Neo-fascism calls democracy into question, gives voice to racism and xenophobia, as well as denying freedoms, rights and guarantees. Its supporters question the impartiality and universality of educational, scientific and legal systems, they promote a nationalist agenda and relativise, or even restore, the fascist ideals, policies and practices that spread across Europe and the world between the two great wars. Therefore, neo-fascism is a phenomenon of unique international relevance and has already been the subject of extensive and multidisciplinary debate.
The defeat of Nazi-Fascism in World War II and the fall of the last fascist dictatorships in Europe (Portugal, Spain and Greece) in 1974-1977 shook the foundations of right-wing extremism. In the European-American political context, there was a widespread belief that anti-democratic, anti-liberal and nationalist policies were definitively laid to rest. The implosion of the socialist bloc led many to take it for grented that liberal democracy would be the uncontested model for social, political and economic organisation.
In this debate, it is of utmost importance to understand what factors contributed to creating this neo-fascism enabling environment, allowing it to influence governance and to have a very significant electoral representation in Europe and the Americas. Several studies seem to point, firstly, to the combination of the effects of neo-liberal policies and the tabloidization of the media and, more recently, to the creation of a new political culture focused on the construction and social reinforcement of prejudice. While the former called into question the duties and functions of a Welfare State, taking on openly authoritarian practices in what has come to be known as “surveillance capitalism”, the latter fuelled a growing sense of alarm and social anxiety. Both thus contributed to creating conditions conducive to the re-emergence, normalisation and mediatisation of neo-fascist discourse.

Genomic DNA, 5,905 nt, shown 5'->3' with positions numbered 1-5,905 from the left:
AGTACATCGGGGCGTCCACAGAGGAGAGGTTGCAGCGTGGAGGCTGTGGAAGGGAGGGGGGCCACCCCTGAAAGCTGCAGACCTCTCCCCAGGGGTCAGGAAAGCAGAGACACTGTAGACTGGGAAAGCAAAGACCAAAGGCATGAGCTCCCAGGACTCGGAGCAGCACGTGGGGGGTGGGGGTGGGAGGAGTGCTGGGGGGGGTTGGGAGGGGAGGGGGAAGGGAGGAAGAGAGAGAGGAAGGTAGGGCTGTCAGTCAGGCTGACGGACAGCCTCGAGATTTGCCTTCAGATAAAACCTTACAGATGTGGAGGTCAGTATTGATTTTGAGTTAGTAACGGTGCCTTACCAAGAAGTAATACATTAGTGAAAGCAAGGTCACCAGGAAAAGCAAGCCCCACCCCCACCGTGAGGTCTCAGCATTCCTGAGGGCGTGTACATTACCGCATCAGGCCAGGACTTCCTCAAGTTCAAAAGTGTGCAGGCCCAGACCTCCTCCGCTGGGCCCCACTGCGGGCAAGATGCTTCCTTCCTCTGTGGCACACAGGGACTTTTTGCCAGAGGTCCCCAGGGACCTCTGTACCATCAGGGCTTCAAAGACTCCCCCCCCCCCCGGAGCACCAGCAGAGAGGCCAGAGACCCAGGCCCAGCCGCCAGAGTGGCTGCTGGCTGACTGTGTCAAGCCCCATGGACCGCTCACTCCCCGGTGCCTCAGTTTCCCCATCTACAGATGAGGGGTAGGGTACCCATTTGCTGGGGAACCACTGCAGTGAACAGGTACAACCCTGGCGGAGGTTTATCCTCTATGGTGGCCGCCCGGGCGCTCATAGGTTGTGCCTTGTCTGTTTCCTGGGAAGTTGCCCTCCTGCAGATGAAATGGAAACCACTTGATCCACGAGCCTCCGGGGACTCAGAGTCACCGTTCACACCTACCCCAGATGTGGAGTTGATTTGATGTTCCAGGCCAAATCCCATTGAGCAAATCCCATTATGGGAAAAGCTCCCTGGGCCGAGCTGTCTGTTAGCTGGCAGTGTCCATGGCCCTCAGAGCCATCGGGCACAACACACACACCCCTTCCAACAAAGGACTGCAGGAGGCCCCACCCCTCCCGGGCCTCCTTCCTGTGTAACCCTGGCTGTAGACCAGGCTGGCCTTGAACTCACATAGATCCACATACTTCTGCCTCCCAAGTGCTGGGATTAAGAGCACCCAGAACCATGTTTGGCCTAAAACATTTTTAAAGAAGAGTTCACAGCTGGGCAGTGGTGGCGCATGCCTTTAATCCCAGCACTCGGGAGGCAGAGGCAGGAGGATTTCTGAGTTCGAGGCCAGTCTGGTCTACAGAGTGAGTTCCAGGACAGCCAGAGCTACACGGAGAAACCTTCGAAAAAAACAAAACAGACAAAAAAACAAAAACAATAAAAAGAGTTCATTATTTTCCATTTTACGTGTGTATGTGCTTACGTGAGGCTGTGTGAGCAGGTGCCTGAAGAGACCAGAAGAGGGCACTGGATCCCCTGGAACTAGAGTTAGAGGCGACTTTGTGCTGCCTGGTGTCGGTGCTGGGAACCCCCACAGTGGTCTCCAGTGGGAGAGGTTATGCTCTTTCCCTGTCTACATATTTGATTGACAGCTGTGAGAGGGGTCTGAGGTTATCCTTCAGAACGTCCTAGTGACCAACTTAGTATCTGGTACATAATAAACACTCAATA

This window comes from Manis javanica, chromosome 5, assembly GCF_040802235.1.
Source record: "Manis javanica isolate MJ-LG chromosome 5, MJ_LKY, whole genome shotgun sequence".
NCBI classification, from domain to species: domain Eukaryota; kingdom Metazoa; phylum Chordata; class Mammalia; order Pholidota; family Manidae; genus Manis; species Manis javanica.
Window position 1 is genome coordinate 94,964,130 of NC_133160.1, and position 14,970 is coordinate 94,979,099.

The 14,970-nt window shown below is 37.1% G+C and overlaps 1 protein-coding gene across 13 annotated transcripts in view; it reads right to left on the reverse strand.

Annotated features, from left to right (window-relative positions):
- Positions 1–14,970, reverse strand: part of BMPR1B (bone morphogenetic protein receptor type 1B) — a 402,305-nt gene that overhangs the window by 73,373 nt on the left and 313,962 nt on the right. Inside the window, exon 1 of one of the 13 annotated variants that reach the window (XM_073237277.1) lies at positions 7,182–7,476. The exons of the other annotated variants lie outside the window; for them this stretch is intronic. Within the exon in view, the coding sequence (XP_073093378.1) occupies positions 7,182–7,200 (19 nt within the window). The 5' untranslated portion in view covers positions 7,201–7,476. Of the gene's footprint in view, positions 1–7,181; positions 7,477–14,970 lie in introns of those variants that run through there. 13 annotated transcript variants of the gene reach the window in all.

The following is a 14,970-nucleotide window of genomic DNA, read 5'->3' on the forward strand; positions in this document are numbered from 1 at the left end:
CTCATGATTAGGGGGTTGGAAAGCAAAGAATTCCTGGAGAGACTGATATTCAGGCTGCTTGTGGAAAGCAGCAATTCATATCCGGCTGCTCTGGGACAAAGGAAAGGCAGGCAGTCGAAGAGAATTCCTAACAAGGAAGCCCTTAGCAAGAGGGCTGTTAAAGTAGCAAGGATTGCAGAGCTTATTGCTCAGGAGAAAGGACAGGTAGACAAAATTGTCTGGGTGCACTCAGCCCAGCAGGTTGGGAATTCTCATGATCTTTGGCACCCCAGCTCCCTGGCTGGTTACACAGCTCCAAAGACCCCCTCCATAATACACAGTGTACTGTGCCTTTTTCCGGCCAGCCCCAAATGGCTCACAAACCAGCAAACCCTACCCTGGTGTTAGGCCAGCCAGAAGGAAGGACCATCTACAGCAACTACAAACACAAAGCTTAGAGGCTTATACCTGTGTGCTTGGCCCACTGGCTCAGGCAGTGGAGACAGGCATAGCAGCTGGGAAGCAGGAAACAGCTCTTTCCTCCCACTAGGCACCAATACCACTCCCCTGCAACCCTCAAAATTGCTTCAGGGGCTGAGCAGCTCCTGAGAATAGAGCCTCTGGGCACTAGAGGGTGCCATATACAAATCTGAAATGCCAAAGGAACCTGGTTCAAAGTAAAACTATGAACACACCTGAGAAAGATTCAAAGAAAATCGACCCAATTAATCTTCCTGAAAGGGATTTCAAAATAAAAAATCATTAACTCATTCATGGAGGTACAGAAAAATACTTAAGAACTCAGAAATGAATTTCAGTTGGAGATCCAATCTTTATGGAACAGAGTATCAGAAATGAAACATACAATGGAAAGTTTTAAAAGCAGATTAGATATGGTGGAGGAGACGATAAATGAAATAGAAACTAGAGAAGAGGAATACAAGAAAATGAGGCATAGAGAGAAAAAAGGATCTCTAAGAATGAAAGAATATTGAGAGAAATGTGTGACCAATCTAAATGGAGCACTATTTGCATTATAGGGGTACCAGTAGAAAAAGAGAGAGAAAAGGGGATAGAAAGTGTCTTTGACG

Everyone is thus invited to submit papers on the following topics:
– “Neo-fascism”, “far-right”, “national populism” and “radical right”: what these concepts mean and their importance;
– Fascism and neo-fascism in post-war history: values, experiences, organisations and power;
– Structures of the past: historiography of radical rights, saudosismo movement, historical revisionism and laundering of fascist regimes;
– The media, tabloidization, social media, fake news, surveillance capitalism;
– Neofascism and its relation with culture, education, art, literature and science;
– Religion and individual freedoms: homophobia, anti-feminism, racism;
– National populism: historical continuity(ies), identitarian discourse, racism, xenophobia, “criminalisation” of migrants and neo-colonialism.